‘Nigeria’s economy needs to create over three million jobs yearly’
Within the next five years, Nigeria’s economy is expected to create over three million jobs yearly to maintain the current unemployment rate of 14 per cent, the Bureau of Public Service Reforms (BPSR) policy report has said.
The report, which was made available to The Guardian at the weekend, also said that the 2016 global Youth Development Index (YDI) scored Nigeria 0.51 per cent ranking 141 out of 183 countries but that in the domain of employment and opportunities, the country ranked 158.
Also, the report said between the first and third quarter of 2016, the economy created 422,133 net jobs while 3.7 million people (comprised about 70 per cent youths) entered the labour force in the same period.
As a way of finding lasting solution to the problems, the report listed seven recommendations as very necessary to address the immediate and longer-term aspects of the youths’ unemployment challenges.
These include, revamping the approach to government’s role in job creation by shifting from direct job creation to a coherent strategic approach, facilitating the development, implementation and continuous renewal of the strategy, re-structure skills acquisition and training system in Nigeria via a comprehensive skills development ecosystem as well as developing a results-based monitoring and evaluation system under the auspices of the economic management team to track and adjust the implementation policy, among others.
Inaugurating the inter-ministerial task team, the Acting Director-General of the BPSR, Mr. Ibrahim Arabi, urged members of the team to take the assignment with a sense of high responsibility.
He also expressed confidence on the team under the chairmanship of the Secretary to the Government of the Federation, Mr. Boss Mustapha, to properly drive the implementation of the recommendations of the report to a logical conclusion.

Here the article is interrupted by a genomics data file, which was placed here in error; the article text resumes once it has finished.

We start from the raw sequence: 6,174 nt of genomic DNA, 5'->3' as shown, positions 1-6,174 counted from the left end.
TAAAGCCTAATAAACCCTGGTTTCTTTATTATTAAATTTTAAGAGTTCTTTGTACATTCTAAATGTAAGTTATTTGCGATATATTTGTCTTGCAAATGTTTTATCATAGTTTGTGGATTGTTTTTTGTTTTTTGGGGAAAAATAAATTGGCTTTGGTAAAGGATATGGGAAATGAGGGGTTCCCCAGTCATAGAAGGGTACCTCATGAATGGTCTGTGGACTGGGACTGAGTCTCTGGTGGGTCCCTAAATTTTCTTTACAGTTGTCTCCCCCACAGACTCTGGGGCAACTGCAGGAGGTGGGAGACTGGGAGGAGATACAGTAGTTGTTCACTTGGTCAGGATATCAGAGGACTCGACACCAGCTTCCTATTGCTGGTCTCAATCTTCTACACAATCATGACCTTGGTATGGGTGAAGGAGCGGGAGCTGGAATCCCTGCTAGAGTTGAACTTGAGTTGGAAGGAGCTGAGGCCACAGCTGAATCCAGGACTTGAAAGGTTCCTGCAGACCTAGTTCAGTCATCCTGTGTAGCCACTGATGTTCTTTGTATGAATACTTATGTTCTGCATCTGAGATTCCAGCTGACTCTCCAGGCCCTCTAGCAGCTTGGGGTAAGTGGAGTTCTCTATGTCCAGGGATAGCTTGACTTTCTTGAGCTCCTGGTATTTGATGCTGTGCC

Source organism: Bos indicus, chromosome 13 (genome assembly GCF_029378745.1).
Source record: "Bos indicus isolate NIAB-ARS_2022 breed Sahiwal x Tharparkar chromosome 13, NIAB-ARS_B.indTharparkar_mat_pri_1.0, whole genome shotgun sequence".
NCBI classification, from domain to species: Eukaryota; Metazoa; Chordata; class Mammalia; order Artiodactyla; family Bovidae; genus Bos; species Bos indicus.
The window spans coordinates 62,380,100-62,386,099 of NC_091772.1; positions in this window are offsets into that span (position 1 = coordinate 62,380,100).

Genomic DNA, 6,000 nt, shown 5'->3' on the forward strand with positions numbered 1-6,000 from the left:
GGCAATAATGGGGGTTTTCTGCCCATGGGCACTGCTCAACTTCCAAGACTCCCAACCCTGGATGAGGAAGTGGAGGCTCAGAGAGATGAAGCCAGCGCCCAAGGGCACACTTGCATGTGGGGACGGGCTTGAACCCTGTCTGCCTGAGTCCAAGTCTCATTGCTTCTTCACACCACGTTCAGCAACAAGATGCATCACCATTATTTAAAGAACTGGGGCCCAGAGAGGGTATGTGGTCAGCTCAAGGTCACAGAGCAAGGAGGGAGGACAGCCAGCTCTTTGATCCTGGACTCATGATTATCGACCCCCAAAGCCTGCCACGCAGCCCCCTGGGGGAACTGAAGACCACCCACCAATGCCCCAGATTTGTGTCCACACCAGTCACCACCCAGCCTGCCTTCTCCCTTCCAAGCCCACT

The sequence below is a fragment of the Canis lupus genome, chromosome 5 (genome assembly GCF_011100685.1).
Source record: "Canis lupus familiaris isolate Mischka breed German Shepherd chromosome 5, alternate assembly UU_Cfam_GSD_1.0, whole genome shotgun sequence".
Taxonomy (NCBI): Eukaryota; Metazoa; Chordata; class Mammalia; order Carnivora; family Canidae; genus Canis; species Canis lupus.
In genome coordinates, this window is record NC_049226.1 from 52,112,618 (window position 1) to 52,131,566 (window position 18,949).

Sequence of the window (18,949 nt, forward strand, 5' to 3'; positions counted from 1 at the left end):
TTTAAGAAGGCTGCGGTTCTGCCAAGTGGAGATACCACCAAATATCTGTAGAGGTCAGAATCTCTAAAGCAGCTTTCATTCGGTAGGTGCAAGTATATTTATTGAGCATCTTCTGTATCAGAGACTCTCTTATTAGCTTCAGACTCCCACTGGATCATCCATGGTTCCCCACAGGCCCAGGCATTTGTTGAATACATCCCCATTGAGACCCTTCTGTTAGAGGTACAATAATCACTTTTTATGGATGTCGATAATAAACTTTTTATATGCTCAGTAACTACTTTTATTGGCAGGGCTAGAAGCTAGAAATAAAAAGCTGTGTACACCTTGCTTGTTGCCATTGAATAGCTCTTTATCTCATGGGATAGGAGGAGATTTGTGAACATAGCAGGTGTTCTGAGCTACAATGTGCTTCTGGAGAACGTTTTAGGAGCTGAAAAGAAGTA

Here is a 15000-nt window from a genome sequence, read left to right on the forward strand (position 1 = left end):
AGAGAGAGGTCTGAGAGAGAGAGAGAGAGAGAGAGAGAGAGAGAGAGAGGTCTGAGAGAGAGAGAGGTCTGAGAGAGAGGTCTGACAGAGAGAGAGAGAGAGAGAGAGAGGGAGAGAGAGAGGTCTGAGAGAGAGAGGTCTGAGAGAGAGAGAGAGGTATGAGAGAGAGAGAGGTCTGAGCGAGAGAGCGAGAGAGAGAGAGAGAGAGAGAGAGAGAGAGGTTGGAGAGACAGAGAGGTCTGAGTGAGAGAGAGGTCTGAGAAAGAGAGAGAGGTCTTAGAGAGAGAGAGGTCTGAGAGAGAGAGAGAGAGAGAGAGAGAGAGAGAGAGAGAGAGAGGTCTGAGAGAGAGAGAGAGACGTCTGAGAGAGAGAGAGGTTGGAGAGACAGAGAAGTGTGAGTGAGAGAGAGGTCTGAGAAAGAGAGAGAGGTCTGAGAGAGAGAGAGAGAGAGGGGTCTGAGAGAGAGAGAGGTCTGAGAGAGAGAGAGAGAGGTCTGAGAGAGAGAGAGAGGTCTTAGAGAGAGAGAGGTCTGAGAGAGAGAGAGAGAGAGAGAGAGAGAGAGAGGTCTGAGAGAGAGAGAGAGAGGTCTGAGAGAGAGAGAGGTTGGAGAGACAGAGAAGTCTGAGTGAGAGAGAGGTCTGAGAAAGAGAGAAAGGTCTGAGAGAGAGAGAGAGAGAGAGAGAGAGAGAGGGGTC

He re-echoed the need for the team to be highly committed to the task ahead and re-assured of the Federal Government’s sincere commitment to tackling youths’ restiveness and unemployment through the various job creation programmes outlined.
Meanwhile, amid rising spate of insecurity and corruption in the country, Nigerians have blamed consistent increase in unemployment for the slow pace in the nation’s growth and development.
Speaking at the weekend, they noted that the unemployed youths, especially university graduates, do not only constitute an unfortunate wastage of human capital, but also constitute a major threat to a stable social order, thereby calling on government to urgently adopt policies to tackle the monster.
A media strategist and public analyst, Mr. Adeyinka Ajayi, said unemployment in the country had resulted in the increase of people who do not have purchasing power, which translates to less consumption, lower production and leading to a distortion economic growth.
Also, economic expert, Mr. Vincent Nnaemeka, attributed the high unemployment rate to the inability of various governments to develop and utilise the nation’s human and manpower resources effectively, especially in the rural sector.
Besides, a cleric, Rev. Fr. John Paul, in his homily yesterday at St. Stephen Catholic Church, Whitesand, Lagos, however, stressed the need for more attention to be placed on job creation for the teeming unemployed youths, intensify efforts on war against corruption and improvement of infrastructure within the country, among others.